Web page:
Debate grows over statues of historical figures that some see as racist

HALIFAX -- The debate over whether to knock statues of controversial figures off their pedestals has erupted again in Canada, as history writers and academics in two cities differ over how the present should influence the honouring of the past.

See Full Article

The fight over monuments was revived recently in Nova Scotia when the province's premier said he'd like to meet with Halifax's mayor about a figure of Edward Cornwallis that towers over a south end park.

The plaque notes that Cornwallis founded the city in the 1700s, but doesn't mention a scalping proclamation he issued against the Mi'kmaq which promised "a reward of ten Guineas for every Indian Micmac taken or killed, to be paid upon producing such Savage taken or his scalp."

Some historians, such as David Bercuson at the University of Calgary, caution against judging the actions of the past with the standards of the present.

But Jon Tattrie, the author of Cornwallis: the violent birth of Halifax, says he counts himself among Canadians who want to see a more diverse depiction of their past in public spaces.

"Shouldn't our publicly funded art be about education and not about propaganda from one point of view? It's about wanting more voices heard and more perspectives woven together," he said.

"Really, the solitudes that our generation is charged with bridging is between European cultures and First Nations cultures."

He said he's sympathetic to the perspective of Daniel Paul, a Mi'kmaq elder and author who has argued the monument should be shifted from its position in the centre of the city into a military museum on Citadel Hill.

Premier Stephen McNeil, who is also the minister of aboriginal affairs, has said the Liberal government will work with municipalities and the Mi'kmaq "to ensure that our history is reflected, but done so in a respectful way."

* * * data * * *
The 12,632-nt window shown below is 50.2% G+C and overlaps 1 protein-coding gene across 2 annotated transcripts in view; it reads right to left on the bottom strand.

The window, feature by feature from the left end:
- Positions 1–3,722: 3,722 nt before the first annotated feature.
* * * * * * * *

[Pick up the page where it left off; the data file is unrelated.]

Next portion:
In Ontario, the discussion has centred around the installation of a series of statues of prime ministers on the campus of Wilfrid Laurier University.

Jonathan Finn, a faculty member leading the charge against the project, says a group of students and academics object to the project for a variety of reasons, including the record of Sir John A. Macdonald regarding aboriginal Canadians.

The final report of the Truth and Reconciliation Commission of Canada concluded that Macdonald's government espoused policies of "cultural genocide" that separated many aboriginal children from their families.

"This is a program of representation that does something, in celebrating only white males, that we've moved away from decades and decades ago," said Finn.

A spokeswoman for the university said in an email that an advisory committee is reviewing options for the project and will present its findings to the board of governors.

Lori Chalmers Morrison says that when the project received initial approval, it considered the possibility of extending the project to other leaders, including aboriginal and female role models from history.

Bercuson, who teaches at the University of Calgary, says he's wary of assessing past misdeeds through a modern lens.

"It is a difficult yardstick to measure people's actions by. We have to be extremely careful about how we want to cleanse our history," he said in an interview.

"I'm Jewish. What do I do about John A. Macdonald? He was a vicious anti-Semite. Am I advocating that his name be chiselled off of buildings and we take him off our money, no I'm not."

"We have to study him for what he was. See him in the fullness of his existence and draw our own conclusions about what kind of person he was. We have to remember he helped to build the country."

John Boileau, a former military officer and the author of several books of military history, has attended Tattrie's public talks on his Cornwallis book and criticized his viewpoint.

"I think they should leave well enough alone," he says. "The warfare ... was brutal. Men, women and children were killed on both sides," he said in an interview.

Boileau said one of his greatest concerns is over where the push to remove historical monuments will end.